"To be sure of hitting the target, shoot first and call whatever you hit the target".

Last edited by Bill Akins; May 16, 2011 at 06:42 PM.
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Old May 16, 2011, 07:32 PM   #30
ClemBert
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Starline purportedly makes their brass a lil' bit thicker than some of the others. I personally use Starline brass and thus far I'm happy with it. You can order Starline brass directly from their website.

As far as the projectile weight. 250 grain RNFP lead is very popular. You may use 11 grains of Unique for a decent charge.

Seeing this is a BP forum go for some BP loads!
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Old May 16, 2011, 07:51 PM   #31
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IMHO Winchester is the thickest.
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Old May 17, 2011, 09:50 AM   #32
Foto Joe
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There really is only one powder that is acceptable for 45 Colt and that would be Black Powder. The problem is, once you start using it you'll find yourself putting it in just about everything!!

Having given my two cents worth here's a recommondation for that nasty smokeless stuff:

Somebody in another forum helped me "Discover" Trailboss. The stuff is great for low pressure loads like the old original Black Powder cartridges i.e. 44-40, 45 Colt & 38 Special. It's very fluffy so double charging is almost impossible. Also IMR has data that will allow you to create your own load safely no matter the bullet weight or composition. Basically the stuff is like loading Black Powder in that you can just fill up the case (safely), seat the bullet and go. This IMRPowder.com link is a 2 page pdf file that enlightened me to the ease with which this stuff loads. Although I still stand by my original powder recommendation (Swiss or Goex), Trailboss is what I use exclusively for loads that can't have the correct powder for whatever reason, like shooting at an indoor range.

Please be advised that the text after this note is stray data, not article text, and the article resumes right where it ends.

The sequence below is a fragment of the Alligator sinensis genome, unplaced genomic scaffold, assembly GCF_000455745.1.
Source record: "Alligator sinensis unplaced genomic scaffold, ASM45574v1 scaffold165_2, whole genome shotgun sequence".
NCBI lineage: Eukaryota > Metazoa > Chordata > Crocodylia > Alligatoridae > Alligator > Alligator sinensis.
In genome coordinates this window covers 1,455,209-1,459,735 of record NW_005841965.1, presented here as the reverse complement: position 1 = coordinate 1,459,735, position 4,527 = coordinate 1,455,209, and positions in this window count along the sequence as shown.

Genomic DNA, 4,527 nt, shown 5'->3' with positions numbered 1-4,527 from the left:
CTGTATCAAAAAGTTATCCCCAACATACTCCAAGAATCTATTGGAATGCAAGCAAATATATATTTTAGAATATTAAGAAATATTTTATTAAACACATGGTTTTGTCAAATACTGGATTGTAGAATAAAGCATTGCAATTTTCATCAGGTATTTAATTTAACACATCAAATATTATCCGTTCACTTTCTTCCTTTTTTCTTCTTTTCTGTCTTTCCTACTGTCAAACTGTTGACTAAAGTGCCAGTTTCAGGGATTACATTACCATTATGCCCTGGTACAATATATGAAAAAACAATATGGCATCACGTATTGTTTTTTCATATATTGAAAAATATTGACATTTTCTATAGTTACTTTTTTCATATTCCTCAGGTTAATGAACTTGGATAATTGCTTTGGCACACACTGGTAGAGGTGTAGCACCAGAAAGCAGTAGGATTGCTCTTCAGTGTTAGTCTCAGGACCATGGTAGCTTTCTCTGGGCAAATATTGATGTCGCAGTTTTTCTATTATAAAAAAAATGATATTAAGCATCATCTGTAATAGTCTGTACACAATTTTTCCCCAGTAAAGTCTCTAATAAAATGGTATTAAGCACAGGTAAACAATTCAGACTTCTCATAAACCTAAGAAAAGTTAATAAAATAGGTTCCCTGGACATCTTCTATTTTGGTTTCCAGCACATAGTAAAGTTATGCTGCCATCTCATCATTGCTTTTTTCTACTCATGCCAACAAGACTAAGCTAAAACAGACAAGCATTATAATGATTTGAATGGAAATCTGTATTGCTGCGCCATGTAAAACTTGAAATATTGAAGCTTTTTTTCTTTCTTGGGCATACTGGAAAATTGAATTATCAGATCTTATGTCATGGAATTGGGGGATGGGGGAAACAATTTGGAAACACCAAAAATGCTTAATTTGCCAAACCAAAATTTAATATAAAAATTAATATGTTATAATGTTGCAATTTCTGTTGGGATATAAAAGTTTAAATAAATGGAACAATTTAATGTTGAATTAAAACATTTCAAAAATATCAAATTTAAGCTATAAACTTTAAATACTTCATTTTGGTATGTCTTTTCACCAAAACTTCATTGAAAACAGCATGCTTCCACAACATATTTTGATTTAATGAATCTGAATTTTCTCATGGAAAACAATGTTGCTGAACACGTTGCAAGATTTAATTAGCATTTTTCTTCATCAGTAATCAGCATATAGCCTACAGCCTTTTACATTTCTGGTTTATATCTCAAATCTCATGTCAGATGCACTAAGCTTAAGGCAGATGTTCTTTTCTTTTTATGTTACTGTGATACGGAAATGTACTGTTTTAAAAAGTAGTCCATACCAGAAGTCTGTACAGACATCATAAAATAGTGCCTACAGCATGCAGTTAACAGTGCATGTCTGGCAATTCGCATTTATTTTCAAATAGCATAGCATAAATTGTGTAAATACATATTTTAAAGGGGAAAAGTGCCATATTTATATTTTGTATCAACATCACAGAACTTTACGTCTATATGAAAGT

Also keep in mind that 45 Colt for the most part is not a cartridge that gets re-sized before reloading. Given the low pressure of 45 Colt (either Black Powder or smokeless), the brass will not normally expand out far enough to make re-sizing necessary. I've got 45 Colt Black Powder brass and 44-40 smokeless brass that has never seen the inside of a re-sizing die. By not re-sizing you will cut down on the amount of "blow-back" in the cylinder and your muzzle velocities will be slightly higher and more consistant. Also, the gun tends to stay cleaner and in the case of Black Powder, cooler.

When you get your brass, I would however recommend re-sizing the first time you load the cartridges. If it's been used by somebody else there's no telling what they fired it out of and if it's new we all know that it isn't always round when it gets to you.

One other thing that I've "discovered" recently is Bear Creek Bullets, they are moly-lubed lead and you can get them for a decent price in 500 count boxes. I only use them for smokeless but I've been feeding them to everything from 9mm to 44 Special for the last six months.

By the way, did I mention that the only correct powder for 45 Colt is BLACK??
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Old May 17, 2011, 10:22 AM   #33
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I usually load BP as well. I use a 250gr RNFP (beeswax/crisco) lube in the grease groove over 35gr(vol) fffg. I've used 30gr fffg and a 1/8" lubed wad under the bullet as well. I prefer wadless, and a pretty obvious crimp... +1 on Tightgroup. Allows me to use 250gr RNFP with smokeless lube. Trailboss has almost no fouling. I've also used 6gr Unique with same 250gr RNFP bullet for a low pressure range load. I used the older (Hercules) Unique and it's quite dirty.

I don't have a crony, but I think I get higher FPS with the BP.
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Old May 19, 2011, 01:47 AM   #34
Bill Akins